Others tell us of similar phenomena. Profs. Smith and Mindell speak of the different engineering cultures of Pratt and Whitney, on the one hand, and General Electric, on the other. General Electric’s rapid and innovative development of the CJ 805 by-pass turbofan engine was helped by their recruitment of a number of key engineers from NACA. Again, we see that knowledge and ideas move when people move. Smith and Mindell characterize the culture of Pratt and Whitney as “conservative” – and explain how, nevertheless, contingencies conspired to ensure that its incrementally developed JT8D finally triumphed over the product of the more radical group at General Electric. Their history of the triumph of the Pratt and Whitney engine shows how different groups produce different solutions to the same problem. Add to this their discussion of the Rolls Royce Conway, and the debatable question of which was the ‘first’ by-pass engine, and we have another demonstration of the complexity of historical phenomena and the diversity of legitimate descriptions that are possible. Finally, they address the general question of why turbo-fan engines emerged when they did – some twenty five years after Whittle and Griffith had suggested the idea? The concept became interesting, they argue, because of decline in commitment to speed and speed alone as the arbiter of commercial success in civil aviation. Turbo-fans could succeed economically in the high sub-sonic realm in a way that jets could not. We are dealing with new measures of success, “measures that embody social assumptions in machinery” (p.47). This pregnant sentence once again gives an interest-bound and relativist cast to the argument.

The theme of the local engineering culture, whether it be Pratt and Whitney versus General Electric, or Boeing versus Douglas, strikes me as sociologically fascinating. And it is, of course, something calling out for comparative analysis. How many kinds of local engineering culture are there? Are there as many cultures as there are firms? Ferguson’s work suggests that there are, and that we are dealing with a very localized and sharply differentiated effect. Nevertheless, even if local cultures are all different from one another, they might still fall into classes and kinds, perhaps even a small number of kinds. If they were to fall into a small number of kinds then comparison should enable us to see the same patterns repeating themselves over and over again. This might allow us to identify the underlying causes of such cultural styles. Calling Pratt and Whitney “conservative” might tempt us to think in terms of a dichotomy, such as conservative versus radical. Other dichotomies, such as open societies versus closed societies, or Gemeinschaft versus Gessellschaft, the organic versus the mechanical, or markets versus traditions, will then suggest themselves as models. But there are other options. Why work with a dichotomy? If we follow the suggestions of the eminent anthropologist Mary Douglas we arrive at the idea that there might be, not two, but four basic kinds of engineering culture (cf. Douglas,1973,1982).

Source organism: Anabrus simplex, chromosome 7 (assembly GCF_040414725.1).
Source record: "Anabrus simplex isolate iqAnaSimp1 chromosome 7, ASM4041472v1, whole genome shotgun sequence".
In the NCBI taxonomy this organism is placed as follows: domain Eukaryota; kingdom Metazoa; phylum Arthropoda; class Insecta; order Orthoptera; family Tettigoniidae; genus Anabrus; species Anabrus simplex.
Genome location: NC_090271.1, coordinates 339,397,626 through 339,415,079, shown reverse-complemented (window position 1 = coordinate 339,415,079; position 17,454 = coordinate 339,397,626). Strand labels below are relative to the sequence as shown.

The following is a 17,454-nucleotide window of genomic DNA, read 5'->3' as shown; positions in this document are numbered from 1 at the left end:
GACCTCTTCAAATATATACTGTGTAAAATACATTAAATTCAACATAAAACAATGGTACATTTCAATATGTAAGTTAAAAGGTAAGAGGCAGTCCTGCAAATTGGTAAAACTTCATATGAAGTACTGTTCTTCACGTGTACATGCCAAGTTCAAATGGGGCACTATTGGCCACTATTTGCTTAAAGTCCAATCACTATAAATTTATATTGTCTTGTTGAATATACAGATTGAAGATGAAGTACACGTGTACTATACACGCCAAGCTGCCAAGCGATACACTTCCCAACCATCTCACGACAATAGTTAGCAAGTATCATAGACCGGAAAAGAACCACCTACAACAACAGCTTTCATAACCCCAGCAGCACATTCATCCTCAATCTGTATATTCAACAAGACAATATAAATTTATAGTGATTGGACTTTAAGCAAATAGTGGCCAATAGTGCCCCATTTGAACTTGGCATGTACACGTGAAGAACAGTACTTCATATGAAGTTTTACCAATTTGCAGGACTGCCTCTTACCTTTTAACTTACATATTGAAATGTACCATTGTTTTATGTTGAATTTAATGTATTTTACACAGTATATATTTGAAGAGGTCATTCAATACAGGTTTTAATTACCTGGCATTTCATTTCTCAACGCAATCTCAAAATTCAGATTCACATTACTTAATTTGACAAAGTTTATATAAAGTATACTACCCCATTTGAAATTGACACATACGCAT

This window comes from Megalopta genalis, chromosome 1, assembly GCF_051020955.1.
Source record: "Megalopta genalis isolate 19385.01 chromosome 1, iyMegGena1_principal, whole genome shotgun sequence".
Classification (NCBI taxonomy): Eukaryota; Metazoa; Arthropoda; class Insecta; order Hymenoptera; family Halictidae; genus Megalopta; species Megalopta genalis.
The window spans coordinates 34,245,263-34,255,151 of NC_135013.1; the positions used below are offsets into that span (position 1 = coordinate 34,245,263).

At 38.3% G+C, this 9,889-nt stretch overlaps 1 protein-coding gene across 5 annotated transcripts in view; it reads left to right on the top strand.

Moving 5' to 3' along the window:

Let me explain how this rather striking conclusion can be reached. The first step is to notice that the basic options open to anyone in organising their social affairs are limited. They can attend to the boundaries around their group and find them, or try to make them, either strong or weak. They can then structure the social space within the group in a hierarchical or an egalitarian manner. If we assume that extreme, or pure cases, are more stable, or self-reinforcing, than eclectic or mixed structures, this gives us essentially a two-by-two matrix yielding four ideal types.

The same conclusion can be arrived at by another route. Think of the strategies available to us for dealing with strangers. We can embrace strangers, we can exclude them, we can ignore them, or we can assimilate them to existing statuses or roles. To embrace strangers means sustaining a weak boundary around the group, while to exclude them requires a strong inside-outside boundary. Having a pre-existing slot according to which they can be understood and their role defined means having a complex social structure already in place which is sufficiently stable to stand elaboration and growth. Responses to strangers thus etch out the pattern of boundaries around and within the group and the options, of embracing, excluding, ignoring or assimilating, generate four basic structures – arguably the same four as identified above.